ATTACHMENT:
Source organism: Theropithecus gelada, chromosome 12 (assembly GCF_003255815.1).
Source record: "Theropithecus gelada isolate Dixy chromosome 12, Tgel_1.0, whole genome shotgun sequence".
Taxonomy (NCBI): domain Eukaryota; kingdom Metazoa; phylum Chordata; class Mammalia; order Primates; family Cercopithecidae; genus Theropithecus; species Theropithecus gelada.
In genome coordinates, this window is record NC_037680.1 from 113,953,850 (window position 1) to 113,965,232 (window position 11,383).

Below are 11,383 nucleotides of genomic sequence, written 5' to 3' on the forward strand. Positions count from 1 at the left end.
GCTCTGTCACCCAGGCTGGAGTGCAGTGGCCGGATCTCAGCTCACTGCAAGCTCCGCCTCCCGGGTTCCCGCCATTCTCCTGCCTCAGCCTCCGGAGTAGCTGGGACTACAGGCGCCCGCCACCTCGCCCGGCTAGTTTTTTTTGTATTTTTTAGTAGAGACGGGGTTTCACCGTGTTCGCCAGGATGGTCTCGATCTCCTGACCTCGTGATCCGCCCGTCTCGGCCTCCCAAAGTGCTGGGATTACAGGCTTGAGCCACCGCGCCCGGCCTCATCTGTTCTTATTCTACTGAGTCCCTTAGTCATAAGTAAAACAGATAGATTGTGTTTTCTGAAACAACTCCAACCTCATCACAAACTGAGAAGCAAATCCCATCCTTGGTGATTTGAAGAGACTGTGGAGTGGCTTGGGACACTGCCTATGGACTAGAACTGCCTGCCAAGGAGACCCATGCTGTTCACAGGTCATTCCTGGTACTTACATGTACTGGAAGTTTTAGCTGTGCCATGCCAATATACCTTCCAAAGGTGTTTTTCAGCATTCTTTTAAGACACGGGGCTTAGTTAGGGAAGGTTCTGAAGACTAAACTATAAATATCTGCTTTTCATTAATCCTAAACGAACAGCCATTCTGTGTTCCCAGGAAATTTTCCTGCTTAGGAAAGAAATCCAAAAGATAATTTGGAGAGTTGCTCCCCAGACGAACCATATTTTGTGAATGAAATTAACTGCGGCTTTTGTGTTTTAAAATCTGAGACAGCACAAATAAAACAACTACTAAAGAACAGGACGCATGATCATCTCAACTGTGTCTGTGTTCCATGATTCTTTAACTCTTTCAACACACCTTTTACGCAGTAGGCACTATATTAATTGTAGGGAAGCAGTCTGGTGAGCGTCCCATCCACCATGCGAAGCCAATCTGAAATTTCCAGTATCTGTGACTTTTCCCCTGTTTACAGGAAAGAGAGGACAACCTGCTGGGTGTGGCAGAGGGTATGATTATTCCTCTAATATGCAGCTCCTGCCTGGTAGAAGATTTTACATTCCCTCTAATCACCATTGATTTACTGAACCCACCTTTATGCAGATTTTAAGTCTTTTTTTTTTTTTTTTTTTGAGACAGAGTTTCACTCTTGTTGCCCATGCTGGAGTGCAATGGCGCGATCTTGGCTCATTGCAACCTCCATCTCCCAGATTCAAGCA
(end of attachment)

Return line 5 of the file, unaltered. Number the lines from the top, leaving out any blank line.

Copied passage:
Below are 11,383 nucleotides of genomic sequence, written 5' to 3' on the forward strand. Positions count from 1 at the left end.